View Full Version : Harvey supports Qantas NZ play (Geoffrey Thomas)

8th Dec 2002, 04:59
Sat "The West Australian"

Harvey supports Qantas NZ play
By Geoffrey Thomas

HARVEY World Travel yesterday expressed support for the Qantas Airways and Air New Zealand equity tie-up, which will be put to regulators next week.

The major travel-agent chain said it did not expect airfares to rise in the near term if Qantas was allowed to buy into Air NZ.

The airlines will put their proposal to the Australian Competition and Consumer Commission and New Zealand's Commerce Commission on Monday.

Harvey World Travel claims the alliance is in the best interests of the travel industry and will be the catalyst for a new entrant, such as Virgin Blue, into the trans-Tasman market.

Last month, Qantas finally announced a deal to buy 22.5 per cent of Air NZ for $NZ550 million ($490 million) over three years, via the issue of new shares.

Harvey World Travel managing director Barry Mayo said it was in the best interests of the tourism and travel industries to have financially healthy airlines to avoid another collapse like Ansett.

Air NZ has been slowly moving along the path to recovery after the collapse of its subsidiary Ansett, which caused the biggest write-off in NZ history of $NZ1.43 billion. This year, the airline made a subsequent $NZ319 million net loss, after writing off another $NZ389 million, to take its total Ansett write-off to $NZ1.71 billion.

The loss to Ansett's unsecured creditors was about $2 billion.

"If fares were to go up, which Harvey World Travel does not foresee happening in the short term, this would not necessarily be bad for business, providing increases were modest, as it should enable the airlines to maintain the current high quality of service and frequency of flights," Mr Mayo said.

Industry analysts argue Qantas and Air NZ will be able to cut operational costs with the equity alliance by combining many flights and cutting out wasteful duplication, much as Qantas has done in Australia since the demise of Ansett.

Qantas has been able to use bigger, more economical aircraft such as 237-seat 767s and even 747s on many routes to keep fares lower.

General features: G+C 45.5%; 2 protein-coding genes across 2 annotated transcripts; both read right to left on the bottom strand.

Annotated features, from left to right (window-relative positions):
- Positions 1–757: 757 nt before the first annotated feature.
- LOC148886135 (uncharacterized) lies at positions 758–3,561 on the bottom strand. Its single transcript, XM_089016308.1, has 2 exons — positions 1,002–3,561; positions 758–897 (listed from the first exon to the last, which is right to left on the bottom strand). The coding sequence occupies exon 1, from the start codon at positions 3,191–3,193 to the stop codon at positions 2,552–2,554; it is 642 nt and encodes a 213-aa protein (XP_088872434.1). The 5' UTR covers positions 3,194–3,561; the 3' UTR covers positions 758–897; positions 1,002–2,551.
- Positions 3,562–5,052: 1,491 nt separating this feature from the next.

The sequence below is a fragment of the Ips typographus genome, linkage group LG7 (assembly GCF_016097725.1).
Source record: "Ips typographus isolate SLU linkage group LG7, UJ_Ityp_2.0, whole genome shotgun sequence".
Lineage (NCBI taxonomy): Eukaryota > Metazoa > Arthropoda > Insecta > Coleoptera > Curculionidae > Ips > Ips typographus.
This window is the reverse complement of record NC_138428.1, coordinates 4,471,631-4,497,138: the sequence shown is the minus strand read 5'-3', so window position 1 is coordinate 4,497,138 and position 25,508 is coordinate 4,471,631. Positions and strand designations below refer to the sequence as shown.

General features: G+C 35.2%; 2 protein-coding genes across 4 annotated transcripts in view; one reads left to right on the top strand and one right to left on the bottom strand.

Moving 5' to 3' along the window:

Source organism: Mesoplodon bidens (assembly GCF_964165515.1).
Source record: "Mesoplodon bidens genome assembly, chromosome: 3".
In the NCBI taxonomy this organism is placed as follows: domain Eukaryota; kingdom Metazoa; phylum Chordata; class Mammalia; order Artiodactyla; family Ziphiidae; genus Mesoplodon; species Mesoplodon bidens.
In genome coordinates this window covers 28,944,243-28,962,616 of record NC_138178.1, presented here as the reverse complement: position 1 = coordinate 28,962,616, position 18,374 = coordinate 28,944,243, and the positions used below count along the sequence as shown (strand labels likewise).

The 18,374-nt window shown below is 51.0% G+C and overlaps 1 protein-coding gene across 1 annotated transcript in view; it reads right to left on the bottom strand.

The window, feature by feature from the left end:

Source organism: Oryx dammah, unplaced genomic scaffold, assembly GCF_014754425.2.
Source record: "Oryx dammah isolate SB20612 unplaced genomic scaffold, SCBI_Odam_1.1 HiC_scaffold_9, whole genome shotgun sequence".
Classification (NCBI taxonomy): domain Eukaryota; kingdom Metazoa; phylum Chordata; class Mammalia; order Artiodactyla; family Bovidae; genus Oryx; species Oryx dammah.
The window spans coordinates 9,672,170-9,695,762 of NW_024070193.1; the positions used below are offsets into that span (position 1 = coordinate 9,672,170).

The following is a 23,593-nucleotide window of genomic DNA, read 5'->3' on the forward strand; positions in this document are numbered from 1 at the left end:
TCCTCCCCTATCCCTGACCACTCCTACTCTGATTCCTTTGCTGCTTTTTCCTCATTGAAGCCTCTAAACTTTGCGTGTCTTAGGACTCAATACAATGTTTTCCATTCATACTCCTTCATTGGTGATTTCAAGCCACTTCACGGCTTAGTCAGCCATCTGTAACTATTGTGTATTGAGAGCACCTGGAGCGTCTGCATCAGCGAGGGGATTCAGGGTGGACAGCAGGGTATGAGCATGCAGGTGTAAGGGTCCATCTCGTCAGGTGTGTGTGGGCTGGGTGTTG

However, Virgin Blue chief executive Brett Godfrey has called on the ACCC to block the "effective merger" of Qantas and Air NZ, claiming the deal is anti-competitive.

Mr Godfrey also claimed Virgin Blue would not fly to NZ if the deal went ahead.

Analysts suggest this is a very strange statement because Virgin Atlantic carved out its name by taking on giant British Airways on the world's toughest airline market - the North Atlantic.

"Virgin Blue is not a small operator and has massive backing from UK-based Virgin Holdings, owned by billionaire Sir Richard Branson and Patrick Corporation, which is capitalised at $2.5 billion." said one Sydney-based analyst.

"Flights between Sydney, Melbourne and Brisbane to Auckland, Wellington and Christchurch and then within New Zealand are ideal for Virgin Blue's style of operation.

"Besides, Virgin Blue now flies on all the major routes in Australia and viable expansion is limited to increasing frequency."

In a related development, Virgin Blue is expected to announce a order for up to 15 Boeing 737 jets, with 15 options, next week. The airline has 29 of the aircraft in service.

Virgin Blue will also announce next Thursday the introduction of lounges for business travellers at its major airports.

December 07, 2002

-with AAP